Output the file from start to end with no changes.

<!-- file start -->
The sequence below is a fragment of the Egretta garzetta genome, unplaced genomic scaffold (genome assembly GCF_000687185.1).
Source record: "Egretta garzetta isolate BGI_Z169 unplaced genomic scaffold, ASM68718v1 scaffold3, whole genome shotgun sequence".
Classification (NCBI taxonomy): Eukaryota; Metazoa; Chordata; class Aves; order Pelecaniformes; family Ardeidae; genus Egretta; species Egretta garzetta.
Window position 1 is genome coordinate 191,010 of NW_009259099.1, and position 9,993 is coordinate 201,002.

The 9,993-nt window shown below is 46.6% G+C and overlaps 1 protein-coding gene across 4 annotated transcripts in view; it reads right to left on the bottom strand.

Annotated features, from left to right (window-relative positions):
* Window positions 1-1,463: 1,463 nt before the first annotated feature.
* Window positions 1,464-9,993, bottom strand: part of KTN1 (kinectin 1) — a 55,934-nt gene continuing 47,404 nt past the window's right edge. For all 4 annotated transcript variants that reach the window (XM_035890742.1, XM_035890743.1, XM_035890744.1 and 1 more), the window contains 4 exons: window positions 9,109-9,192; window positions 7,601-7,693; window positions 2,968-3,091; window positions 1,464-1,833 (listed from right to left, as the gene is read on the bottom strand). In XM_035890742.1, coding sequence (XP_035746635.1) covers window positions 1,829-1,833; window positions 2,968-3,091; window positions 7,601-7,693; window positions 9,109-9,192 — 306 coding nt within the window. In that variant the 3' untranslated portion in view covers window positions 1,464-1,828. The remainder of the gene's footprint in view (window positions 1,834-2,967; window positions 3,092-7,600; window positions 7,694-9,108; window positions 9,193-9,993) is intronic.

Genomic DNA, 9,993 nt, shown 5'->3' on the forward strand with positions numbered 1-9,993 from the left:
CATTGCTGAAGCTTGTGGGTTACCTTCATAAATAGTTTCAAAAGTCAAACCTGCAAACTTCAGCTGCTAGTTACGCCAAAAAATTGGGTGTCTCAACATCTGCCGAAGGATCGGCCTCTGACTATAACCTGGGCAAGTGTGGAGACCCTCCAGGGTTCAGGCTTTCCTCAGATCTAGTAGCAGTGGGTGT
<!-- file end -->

The sequence below is a fragment of the Egretta garzetta genome, unplaced genomic scaffold (genome assembly GCF_000687185.1).
Source record: "Egretta garzetta isolate BGI_Z169 unplaced genomic scaffold, ASM68718v1 scaffold3, whole genome shotgun sequence".
Classification (NCBI taxonomy): Eukaryota; Metazoa; Chordata; class Aves; order Pelecaniformes; family Ardeidae; genus Egretta; species Egretta garzetta.
Window position 1 is genome coordinate 191,010 of NW_009259099.1, and position 9,993 is coordinate 201,002.

The 9,993-nt window shown below is 46.6% G+C and overlaps 1 protein-coding gene across 4 annotated transcripts in view; it reads right to left on the bottom strand.

Annotated features, from left to right (window-relative positions):
* Window positions 1-1,463: 1,463 nt before the first annotated feature.
* Window positions 1,464-9,993, bottom strand: part of KTN1 (kinectin 1) — a 55,934-nt gene continuing 47,404 nt past the window's right edge. For all 4 annotated transcript variants that reach the window (XM_035890742.1, XM_035890743.1, XM_035890744.1 and 1 more), the window contains 4 exons: window positions 9,109-9,192; window positions 7,601-7,693; window positions 2,968-3,091; window positions 1,464-1,833 (listed from right to left, as the gene is read on the bottom strand). In XM_035890742.1, coding sequence (XP_035746635.1) covers window positions 1,829-1,833; window positions 2,968-3,091; window positions 7,601-7,693; window positions 9,109-9,192 — 306 coding nt within the window. In that variant the 3' untranslated portion in view covers window positions 1,464-1,828. The remainder of the gene's footprint in view (window positions 1,834-2,967; window positions 3,092-7,600; window positions 7,694-9,108; window positions 9,193-9,993) is intronic.

Genomic DNA, 9,993 nt, shown 5'->3' on the forward strand with positions numbered 1-9,993 from the left:
CATTGCTGAAGCTTGTGGGTTACCTTCATAAATAGTTTCAAAAGTCAAACCTGCAAACTTCAGCTGCTAGTTACGCCAAAAAATTGGGTGTCTCAACATCTGCCGAAGGATCGGCCTCTGACTATAACCTGGGCAAGTGTGGAGACCCTCCAGGGTTCAGGCTTTCCTCAGATCTAGTAGCAGTGGGTGT